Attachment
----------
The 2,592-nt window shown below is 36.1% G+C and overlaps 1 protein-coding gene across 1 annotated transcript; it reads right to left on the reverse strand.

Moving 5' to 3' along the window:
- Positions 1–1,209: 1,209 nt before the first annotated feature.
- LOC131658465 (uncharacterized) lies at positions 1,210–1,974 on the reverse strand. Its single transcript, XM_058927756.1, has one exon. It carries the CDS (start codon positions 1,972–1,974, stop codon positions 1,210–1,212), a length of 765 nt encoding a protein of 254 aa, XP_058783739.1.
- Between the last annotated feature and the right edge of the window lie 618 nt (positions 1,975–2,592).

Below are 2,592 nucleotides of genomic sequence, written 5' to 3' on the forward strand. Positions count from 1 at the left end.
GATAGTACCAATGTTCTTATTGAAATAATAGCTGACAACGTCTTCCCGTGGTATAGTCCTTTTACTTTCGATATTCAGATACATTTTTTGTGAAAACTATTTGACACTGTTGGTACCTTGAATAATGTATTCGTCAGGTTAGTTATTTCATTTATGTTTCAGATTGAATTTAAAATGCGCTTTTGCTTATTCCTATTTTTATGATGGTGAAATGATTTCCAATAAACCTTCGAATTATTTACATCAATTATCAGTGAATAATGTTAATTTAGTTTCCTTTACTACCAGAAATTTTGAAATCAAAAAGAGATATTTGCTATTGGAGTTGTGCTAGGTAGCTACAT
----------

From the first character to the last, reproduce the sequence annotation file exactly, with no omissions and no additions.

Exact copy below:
The 2,592-nt window shown below is 36.1% G+C and overlaps 1 protein-coding gene across 1 annotated transcript; it reads right to left on the reverse strand.

Moving 5' to 3' along the window:
- Positions 1–1,209: 1,209 nt before the first annotated feature.
- LOC131658465 (uncharacterized) lies at positions 1,210–1,974 on the reverse strand. Its single transcript, XM_058927756.1, has one exon. It carries the CDS (start codon positions 1,972–1,974, stop codon positions 1,210–1,212), a length of 765 nt encoding a protein of 254 aa, XP_058783739.1.
- Between the last annotated feature and the right edge of the window lie 618 nt (positions 1,975–2,592).

Below are 2,592 nucleotides of genomic sequence, written 5' to 3' on the forward strand. Positions count from 1 at the left end.
GATAGTACCAATGTTCTTATTGAAATAATAGCTGACAACGTCTTCCCGTGGTATAGTCCTTTTACTTTCGATATTCAGATACATTTTTTGTGAAAACTATTTGACACTGTTGGTACCTTGAATAATGTATTCGTCAGGTTAGTTATTTCATTTATGTTTCAGATTGAATTTAAAATGCGCTTTTGCTTATTCCTATTTTTATGATGGTGAAATGATTTCCAATAAACCTTCGAATTATTTACATCAATTATCAGTGAATAATGTTAATTTAGTTTCCTTTACTACCAGAAATTTTGAAATCAAAAAGAGATATTTGCTATTGGAGTTGTGCTAGGTAGCTACAT